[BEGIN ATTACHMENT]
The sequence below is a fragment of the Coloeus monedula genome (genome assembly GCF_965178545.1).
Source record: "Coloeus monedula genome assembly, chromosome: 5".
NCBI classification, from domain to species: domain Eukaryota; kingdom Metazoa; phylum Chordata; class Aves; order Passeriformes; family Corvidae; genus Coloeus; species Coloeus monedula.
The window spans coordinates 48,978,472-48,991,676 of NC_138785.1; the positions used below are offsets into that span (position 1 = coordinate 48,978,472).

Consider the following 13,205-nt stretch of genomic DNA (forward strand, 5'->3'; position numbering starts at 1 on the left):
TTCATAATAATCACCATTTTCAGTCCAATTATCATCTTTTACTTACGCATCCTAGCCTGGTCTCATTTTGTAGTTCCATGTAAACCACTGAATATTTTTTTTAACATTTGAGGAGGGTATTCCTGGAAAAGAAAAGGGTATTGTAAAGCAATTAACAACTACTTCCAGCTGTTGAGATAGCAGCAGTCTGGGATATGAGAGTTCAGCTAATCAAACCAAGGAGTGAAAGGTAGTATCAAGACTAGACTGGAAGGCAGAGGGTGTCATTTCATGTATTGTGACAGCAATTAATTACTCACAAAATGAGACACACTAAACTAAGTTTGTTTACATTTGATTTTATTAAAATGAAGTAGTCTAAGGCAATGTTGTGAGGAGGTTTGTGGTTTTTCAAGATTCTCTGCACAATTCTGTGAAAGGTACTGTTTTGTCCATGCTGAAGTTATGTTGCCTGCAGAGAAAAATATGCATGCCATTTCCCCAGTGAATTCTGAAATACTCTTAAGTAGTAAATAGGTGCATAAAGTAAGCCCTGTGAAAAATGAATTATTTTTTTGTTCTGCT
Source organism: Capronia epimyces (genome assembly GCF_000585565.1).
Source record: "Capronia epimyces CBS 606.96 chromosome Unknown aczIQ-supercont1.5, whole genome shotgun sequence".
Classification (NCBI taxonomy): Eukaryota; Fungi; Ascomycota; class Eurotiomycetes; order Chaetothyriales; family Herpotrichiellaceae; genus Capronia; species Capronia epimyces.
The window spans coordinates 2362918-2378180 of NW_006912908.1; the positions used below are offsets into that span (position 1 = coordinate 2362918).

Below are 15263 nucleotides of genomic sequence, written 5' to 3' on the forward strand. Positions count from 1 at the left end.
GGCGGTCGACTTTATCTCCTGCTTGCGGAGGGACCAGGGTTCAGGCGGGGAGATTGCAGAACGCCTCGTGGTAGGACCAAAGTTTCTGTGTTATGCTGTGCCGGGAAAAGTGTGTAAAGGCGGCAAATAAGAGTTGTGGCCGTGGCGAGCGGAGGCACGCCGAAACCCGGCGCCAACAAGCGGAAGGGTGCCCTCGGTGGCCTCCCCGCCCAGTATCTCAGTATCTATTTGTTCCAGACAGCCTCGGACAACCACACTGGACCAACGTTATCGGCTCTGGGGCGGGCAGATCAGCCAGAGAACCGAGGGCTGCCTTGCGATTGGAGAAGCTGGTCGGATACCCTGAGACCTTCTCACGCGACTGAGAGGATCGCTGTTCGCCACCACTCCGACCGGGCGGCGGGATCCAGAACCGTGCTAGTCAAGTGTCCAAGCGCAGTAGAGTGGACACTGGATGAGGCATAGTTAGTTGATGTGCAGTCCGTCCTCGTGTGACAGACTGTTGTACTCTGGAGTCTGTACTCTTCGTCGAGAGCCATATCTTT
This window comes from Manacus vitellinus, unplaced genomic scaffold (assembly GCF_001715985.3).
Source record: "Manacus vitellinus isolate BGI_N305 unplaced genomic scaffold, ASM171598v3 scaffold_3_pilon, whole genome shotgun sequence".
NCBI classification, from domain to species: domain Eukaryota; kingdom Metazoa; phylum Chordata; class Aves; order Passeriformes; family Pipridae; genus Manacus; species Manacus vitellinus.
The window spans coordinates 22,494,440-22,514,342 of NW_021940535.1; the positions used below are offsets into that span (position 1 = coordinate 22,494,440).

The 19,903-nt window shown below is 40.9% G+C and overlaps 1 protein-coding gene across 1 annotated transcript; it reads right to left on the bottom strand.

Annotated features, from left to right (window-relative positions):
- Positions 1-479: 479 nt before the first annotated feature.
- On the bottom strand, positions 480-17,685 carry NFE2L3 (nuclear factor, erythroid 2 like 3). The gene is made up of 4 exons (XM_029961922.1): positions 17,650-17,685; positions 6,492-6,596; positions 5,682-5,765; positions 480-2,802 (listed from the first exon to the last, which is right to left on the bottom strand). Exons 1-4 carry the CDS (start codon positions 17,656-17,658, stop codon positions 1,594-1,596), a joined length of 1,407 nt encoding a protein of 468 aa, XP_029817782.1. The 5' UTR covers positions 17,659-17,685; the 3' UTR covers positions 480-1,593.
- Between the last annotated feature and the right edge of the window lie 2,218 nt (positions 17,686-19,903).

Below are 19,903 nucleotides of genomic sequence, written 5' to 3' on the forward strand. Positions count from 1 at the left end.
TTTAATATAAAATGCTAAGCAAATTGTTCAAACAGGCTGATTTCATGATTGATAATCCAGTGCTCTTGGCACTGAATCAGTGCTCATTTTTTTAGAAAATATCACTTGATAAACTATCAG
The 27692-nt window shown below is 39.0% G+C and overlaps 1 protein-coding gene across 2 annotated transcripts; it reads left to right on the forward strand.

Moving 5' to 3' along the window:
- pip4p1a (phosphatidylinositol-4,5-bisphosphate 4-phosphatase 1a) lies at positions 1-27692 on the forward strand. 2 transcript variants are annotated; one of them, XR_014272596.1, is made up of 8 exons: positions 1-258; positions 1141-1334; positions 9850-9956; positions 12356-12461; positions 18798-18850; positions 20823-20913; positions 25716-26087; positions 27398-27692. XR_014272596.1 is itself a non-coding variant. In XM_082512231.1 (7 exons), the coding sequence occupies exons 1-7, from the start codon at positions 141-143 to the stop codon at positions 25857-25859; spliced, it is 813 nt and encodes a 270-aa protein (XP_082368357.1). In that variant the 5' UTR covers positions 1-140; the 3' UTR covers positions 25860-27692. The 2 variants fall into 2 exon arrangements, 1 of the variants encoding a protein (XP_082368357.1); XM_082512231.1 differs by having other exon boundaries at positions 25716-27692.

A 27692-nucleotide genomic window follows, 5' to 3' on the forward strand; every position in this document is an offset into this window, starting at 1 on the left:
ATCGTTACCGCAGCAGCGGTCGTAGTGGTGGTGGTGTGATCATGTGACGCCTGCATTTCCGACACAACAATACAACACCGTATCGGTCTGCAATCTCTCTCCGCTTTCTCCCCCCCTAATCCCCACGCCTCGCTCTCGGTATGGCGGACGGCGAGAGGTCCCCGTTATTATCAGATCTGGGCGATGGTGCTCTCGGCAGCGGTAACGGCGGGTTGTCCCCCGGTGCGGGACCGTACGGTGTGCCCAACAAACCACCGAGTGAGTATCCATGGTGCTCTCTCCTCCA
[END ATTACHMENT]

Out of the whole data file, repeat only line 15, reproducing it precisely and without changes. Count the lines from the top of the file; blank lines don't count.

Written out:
NCBI classification, from domain to species: domain Eukaryota; kingdom Metazoa; phylum Chordata; class Aves; order Passeriformes; family Pipridae; genus Manacus; species Manacus vitellinus.